Mononucleosis, aka “mono” is a common viral infection caused by the Epstein-Barr virus (EBV). Mononucleosis symptoms can include fever and sore throat, infection of the liver, lymph nodes and mouth. Swelling of the lymph glands in the neck are the classic symptom. While not considered a dangerous disease, mononucleosis is very contagious and has serious symptoms of fatigue and tiredness which can last for several months.
Mononucleosis can affect people of any age, race or phyical condition. But, it’s more common to see young adults, aged between 15 and 35 years diagnosed with mononucleosis. Teenagers are especially susceptible, with college student contraction rate at approximately 15%, but younger children often misdiagnosed with a different illness due to mononucleosis being difficult in diagnose in pre-teens and younger children.
Healthy people normally are symptomatic for between 4 and 6 weeks. Those with a diminished immune system will have difficulty fighting the disease and it will persist for longer periods of time. In organ transplant recipients, AIDS patients, and others with compromised immune systems, dangerous health problems could result from contracting mononucleosis.
What causes Mononucleosis?
The virus responsible for mononucleosis comes from the same family as the herpes virus, some of which cause infectious diseases like cold sores, chickenpox, and shingles.
Many people are in close proximity to the Epstein-Barr virus at some time during their lives. In the United States, 95% of adults aged between 35 and 40 years have antibodies to the Epstein Barr virus detected in the their body, indicating that at some point in their lives they had been infected by EBV.
Children who are infected with the virus usually do not exhibit symptoms. Only about 10% of children, who are infected with the virus actually develop the illness. Similarly, adults don’t develop the illness either, but it’s likely due to developing an immunity earlier in their lives.
Mononucleosis is very infectious and can be contracted by touching saliva of a contaminated individual or by coughing, sneezing, kissing or other ways of transferring saliva from one person to another.
What are Symptoms of Mononucleosis?
Among the most notable symptoms of mononucleosis are general lack of strength or fatigue, exhaustion, tiredness and weakness. Other general symptoms are:
- aching, painful mouth and throat with swelling around the tonsils
- high temperature and body chills
- nausea, vomiting and irritated digestive system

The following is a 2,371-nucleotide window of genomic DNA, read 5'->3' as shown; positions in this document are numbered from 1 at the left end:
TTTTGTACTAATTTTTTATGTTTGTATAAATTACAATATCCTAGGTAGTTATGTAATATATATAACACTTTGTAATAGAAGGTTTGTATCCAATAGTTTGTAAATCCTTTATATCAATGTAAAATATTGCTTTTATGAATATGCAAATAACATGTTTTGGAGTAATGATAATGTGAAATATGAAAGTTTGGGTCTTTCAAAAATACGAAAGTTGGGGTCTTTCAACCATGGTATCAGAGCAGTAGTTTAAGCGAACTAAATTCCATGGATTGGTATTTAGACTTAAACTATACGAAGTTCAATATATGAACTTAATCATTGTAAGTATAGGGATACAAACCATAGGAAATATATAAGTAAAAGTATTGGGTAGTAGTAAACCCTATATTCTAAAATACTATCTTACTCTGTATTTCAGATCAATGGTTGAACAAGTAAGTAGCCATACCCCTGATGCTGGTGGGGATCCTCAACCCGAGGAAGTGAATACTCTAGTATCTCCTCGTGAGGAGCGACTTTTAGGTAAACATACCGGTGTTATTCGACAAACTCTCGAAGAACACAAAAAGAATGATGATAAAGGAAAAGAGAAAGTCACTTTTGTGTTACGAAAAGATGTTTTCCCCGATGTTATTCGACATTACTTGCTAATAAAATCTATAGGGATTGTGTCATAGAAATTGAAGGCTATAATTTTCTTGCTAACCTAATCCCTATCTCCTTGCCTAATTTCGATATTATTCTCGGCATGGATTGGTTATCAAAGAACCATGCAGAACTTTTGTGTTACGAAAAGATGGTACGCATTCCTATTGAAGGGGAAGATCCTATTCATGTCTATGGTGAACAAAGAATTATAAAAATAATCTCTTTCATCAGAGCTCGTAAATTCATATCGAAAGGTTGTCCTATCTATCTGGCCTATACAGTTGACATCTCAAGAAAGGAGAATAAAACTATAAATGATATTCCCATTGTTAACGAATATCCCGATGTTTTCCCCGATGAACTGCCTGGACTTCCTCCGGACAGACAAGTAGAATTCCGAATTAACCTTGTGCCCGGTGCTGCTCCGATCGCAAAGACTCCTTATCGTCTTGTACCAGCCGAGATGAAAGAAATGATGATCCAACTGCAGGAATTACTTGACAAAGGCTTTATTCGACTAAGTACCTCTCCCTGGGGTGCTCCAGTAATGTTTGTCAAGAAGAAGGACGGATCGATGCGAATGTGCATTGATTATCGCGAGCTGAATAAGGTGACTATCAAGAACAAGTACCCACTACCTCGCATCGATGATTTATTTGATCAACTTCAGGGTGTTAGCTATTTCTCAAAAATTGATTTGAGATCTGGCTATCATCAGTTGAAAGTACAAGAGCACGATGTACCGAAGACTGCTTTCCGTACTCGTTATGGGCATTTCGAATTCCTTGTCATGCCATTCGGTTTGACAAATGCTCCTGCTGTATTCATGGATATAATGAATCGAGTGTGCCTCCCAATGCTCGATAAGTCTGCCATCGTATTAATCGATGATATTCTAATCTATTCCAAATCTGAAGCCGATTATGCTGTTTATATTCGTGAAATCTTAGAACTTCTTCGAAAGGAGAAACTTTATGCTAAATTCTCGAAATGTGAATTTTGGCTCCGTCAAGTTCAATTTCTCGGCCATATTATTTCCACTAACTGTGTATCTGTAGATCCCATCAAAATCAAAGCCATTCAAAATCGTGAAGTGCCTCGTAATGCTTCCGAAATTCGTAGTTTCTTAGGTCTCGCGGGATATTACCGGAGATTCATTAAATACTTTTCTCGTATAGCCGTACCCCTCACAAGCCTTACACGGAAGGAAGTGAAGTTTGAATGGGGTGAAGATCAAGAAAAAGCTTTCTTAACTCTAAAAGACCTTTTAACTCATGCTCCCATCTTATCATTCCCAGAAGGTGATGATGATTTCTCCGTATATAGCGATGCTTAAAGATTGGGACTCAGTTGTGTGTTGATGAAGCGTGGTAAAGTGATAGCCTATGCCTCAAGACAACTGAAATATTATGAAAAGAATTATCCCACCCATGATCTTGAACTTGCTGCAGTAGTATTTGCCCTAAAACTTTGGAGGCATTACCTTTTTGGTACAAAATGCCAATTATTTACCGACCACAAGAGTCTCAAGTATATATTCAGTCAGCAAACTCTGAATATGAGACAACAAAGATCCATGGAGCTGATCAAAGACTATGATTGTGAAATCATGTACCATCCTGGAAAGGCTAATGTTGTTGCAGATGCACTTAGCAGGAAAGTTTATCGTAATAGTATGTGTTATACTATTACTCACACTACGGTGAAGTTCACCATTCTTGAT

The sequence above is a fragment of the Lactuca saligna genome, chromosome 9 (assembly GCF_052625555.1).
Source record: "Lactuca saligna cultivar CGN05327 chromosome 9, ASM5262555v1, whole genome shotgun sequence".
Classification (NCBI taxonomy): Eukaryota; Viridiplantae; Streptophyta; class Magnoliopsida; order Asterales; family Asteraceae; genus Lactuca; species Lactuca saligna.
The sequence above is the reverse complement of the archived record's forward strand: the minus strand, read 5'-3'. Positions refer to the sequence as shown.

- reduced appetite
- swelling of lymph nodes mostly noticed in neck, groin and armpits
- severe headaches or joint or muscle ache
- inflammation of the spleen
- red, itchy rash on the skin
Dangerous health problems from mononucleosis can include inflamed spleen or swollen liver. While it’s rare, the spleen could rupture, causing intense pain in the lower left abdomen. Prompt medical treatment is required for anything that could be related to internal organ failure, including intense pain in the abdomen, weakness, accelerated heartrate, and irregular breathing. Additional health risks could include irreparable harm to the heart or brain.
Symptoms typically don’t surface until after 4 to 7 weeks after contact with the virus. Even if symptoms are not apparent, infected people can still pass the virus to other people. A contaminated individual is contagious 5 months after symptoms are no longer visible.
Surprisingly, mononucleosis is not very contagious. People often are in close quarters with an infected family member or friend and don not contract the disease, provided they don’t contact saliva of the infected person.
Treatment of mononucleosis
The preferred treatment for mononucleosis is bed rest to allow the body time to strengthen the immune systems and fight the infection. Individuals suffering from mild symptoms might not need much rest, however they need to limit physical activity to prevent exhaustion. When an infection is identified, strenuous exercise, including athletics and weight lifting, ought to be avoided. These activities may result in a ruptured spleen, increasing the severity of the situation.
If any of the above symptoms or associated signals seem familiar, see your family doctor immediately for proper diagnosis and path to speedy, healthy remedy.